Coon_10 - Chapter 10 Cognition, Language, and Creativity...

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Table of Contents Exit Chapter 10 Cognition, Language, and Creativity
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Table of Contents Exit Cognition: Definition of Terms Cognition: Mentally processing information (images, concepts, etc.); thinking Cognitive Psychology: Study of human information processing Internal Representation: Mental expression of a problem or situation Concept: Generalized idea representing a class of related objects or events Language: Words or symbols, and rules for combining them, which are used for thinking and communication
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Table of Contents Exit Types of Mental Images Synesthesia: When images cross normal sensory barriers, e.g., listening to music leads to experiencing tastes Mental Rotation: Ability to change the position of an image in mental space Stored Image: Mental image kept in memory and retrieved when appropriate Created Image: Image that has been assembled or invented rather than remembered Kinesthetic Image: Created from produced, remembered, or imagined muscular sensations
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Table of Contents Exit Fig. 10.1 Imagery in thinking. (Top) Subjects were shown a drawing similar to (a) and drawings of how (a) would look in other positions, such as (b) and (c). Subjects could recognize (a) after it had been “rotated” from its original position. However, the more (a) was rotated in space, the longer it took to recognize it. This result suggests that subjects actually formed a three-dimensional image of (a) and rotated the image to see if it matched. (Shepard, 1975.) (Bottom) Try your ability to manipulate mental images: Each of these shapes can be folded to make a cube; in which do the arrows meet? (After Kosslyn, 1985.)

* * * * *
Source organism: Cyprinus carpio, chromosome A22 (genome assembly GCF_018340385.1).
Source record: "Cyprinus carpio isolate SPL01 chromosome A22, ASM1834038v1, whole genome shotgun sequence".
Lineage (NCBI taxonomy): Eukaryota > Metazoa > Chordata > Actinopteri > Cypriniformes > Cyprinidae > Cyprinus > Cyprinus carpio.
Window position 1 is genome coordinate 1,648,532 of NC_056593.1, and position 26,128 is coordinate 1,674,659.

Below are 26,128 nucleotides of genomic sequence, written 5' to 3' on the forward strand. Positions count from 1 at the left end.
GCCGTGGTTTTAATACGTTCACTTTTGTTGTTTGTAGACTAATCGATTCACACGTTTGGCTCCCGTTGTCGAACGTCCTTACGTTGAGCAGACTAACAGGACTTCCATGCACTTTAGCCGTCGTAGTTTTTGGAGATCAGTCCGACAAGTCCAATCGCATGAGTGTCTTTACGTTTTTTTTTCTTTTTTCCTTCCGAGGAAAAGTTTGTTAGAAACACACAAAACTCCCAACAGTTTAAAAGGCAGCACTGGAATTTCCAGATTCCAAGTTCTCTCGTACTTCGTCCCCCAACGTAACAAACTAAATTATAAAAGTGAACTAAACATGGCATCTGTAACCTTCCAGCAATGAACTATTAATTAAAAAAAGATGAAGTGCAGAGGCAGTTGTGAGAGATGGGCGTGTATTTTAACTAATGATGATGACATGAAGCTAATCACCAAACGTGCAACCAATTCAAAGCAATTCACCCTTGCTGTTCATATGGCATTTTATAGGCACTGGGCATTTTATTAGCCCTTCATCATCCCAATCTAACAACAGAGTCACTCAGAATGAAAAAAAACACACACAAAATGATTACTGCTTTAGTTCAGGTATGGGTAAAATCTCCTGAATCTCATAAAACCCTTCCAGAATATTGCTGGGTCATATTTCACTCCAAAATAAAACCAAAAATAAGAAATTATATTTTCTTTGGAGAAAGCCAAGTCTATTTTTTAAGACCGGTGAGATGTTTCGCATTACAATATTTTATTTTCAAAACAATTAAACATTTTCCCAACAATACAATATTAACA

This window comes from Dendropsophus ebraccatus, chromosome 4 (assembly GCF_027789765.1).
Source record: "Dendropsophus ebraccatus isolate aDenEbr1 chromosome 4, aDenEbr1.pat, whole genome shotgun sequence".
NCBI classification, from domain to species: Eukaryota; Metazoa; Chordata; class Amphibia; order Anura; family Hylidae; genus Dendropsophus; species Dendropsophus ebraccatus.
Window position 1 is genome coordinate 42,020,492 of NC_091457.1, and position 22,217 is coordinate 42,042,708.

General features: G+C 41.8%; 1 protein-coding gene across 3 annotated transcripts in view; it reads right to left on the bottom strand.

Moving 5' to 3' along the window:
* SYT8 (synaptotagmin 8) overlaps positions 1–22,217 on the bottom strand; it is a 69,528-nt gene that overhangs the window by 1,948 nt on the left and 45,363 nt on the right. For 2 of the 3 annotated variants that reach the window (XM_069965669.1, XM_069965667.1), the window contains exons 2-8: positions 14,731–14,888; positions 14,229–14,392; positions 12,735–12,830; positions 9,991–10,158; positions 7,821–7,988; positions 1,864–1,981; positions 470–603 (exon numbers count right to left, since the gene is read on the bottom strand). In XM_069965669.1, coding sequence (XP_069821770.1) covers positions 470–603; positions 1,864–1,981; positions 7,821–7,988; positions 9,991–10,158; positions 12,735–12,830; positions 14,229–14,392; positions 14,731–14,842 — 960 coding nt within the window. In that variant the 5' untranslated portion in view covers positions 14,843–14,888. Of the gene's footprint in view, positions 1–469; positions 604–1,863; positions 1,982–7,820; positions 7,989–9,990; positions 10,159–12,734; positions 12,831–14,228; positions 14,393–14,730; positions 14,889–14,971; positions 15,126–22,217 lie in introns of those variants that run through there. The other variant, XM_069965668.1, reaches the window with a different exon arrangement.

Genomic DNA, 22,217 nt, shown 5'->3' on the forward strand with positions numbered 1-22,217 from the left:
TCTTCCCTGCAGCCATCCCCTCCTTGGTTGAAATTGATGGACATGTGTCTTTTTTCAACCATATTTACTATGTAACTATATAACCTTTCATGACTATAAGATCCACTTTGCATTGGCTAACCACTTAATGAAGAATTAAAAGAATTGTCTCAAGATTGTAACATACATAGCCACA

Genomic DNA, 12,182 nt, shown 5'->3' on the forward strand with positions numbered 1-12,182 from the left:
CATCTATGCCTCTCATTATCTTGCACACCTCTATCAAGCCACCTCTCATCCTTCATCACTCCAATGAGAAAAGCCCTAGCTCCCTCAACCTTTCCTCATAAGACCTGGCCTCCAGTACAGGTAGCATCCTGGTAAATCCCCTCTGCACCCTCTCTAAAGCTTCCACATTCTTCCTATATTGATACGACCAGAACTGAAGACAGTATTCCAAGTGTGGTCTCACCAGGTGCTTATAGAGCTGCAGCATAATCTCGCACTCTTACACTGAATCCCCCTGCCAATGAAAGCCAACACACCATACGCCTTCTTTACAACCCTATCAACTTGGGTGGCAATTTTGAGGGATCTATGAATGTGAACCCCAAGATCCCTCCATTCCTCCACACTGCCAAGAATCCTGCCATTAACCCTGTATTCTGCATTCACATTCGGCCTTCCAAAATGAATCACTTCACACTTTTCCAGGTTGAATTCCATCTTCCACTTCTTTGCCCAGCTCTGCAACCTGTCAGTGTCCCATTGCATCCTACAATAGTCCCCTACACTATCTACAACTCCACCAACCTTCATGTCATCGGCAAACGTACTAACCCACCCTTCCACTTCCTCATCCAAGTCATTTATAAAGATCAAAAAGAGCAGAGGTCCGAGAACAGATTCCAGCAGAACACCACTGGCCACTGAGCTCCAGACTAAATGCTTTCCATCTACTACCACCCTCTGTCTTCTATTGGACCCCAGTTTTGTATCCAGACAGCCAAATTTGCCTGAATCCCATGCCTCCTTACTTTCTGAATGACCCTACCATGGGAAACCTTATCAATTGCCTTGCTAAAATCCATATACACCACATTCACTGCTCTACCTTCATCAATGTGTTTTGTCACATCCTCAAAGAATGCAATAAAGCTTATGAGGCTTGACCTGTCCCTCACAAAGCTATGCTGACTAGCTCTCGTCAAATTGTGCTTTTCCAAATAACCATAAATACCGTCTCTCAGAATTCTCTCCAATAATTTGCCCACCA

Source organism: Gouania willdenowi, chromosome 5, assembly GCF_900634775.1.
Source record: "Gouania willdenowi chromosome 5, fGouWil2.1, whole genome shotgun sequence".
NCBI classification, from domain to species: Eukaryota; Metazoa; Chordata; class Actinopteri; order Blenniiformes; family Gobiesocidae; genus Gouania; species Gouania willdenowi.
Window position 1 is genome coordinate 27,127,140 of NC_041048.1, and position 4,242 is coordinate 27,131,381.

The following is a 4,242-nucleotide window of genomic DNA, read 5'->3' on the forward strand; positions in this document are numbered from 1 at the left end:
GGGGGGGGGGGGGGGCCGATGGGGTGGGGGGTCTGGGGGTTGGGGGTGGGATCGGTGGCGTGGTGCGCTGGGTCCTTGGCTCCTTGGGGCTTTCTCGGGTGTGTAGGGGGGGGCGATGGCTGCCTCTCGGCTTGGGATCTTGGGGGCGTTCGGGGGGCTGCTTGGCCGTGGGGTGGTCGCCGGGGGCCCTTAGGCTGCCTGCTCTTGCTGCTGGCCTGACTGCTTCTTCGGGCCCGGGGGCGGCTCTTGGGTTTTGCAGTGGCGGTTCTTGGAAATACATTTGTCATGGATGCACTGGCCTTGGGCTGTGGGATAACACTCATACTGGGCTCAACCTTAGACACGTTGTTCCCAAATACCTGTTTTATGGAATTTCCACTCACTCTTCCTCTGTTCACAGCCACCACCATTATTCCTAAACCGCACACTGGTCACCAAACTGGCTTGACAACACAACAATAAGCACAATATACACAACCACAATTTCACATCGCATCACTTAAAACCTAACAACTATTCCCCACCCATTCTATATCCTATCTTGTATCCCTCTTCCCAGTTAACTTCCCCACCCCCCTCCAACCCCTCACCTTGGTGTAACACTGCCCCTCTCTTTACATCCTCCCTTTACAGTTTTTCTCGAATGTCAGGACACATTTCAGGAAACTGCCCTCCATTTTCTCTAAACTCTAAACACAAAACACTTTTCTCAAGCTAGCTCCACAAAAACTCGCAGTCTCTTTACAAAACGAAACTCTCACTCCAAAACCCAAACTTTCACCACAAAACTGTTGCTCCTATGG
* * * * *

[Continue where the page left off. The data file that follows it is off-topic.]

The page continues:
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Table of Contents Exit Fig. 10.2 When you see a flower, its image is represented by activity in the primary visual area of the cortex, at the back of the brain. Information about the flower is also relayed to other brain areas. If you form a mental image of a flower, information follows a reverse path. The result, once again, is activation of the primary visual area.
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Table of Contents Exit Concept Formation Process of classifying information into meaningful categories Positive Instance: Object or event that belongs to the concept class Negative Instance: Object or event that does not belong to the concept class Conceptual Rule: Guideline for deciding if objects or events belong to concept class
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Table of Contents Exit Concept Formation (cont.) Conjunctive Concept: Class of objects that are defined by the presence of two or more features (e.g., rabbit is white and furry) Relational Concept: Based on how an object relates to something else or how its features relate to one another Disjunctive Concept: Objects that have at least one of several possible features; either- or concept (strike in baseball)
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Table of Contents Exit More Concept Issues and Terms Prototypes: Ideal model used as an example of a concept Denotative Meaning: Exact definition of a word or concept Connotative Meaning: Emotional or personal meaning of a concept
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Table of Contents Exit Even More Concept Issues and Terms!
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This note was uploaded on 11/08/2011 for the course PSYCH 210 taught by Professor Staff during the Fall '08 term at BYU.

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Coon_10 - Chapter 10 Cognition, Language, and Creativity...

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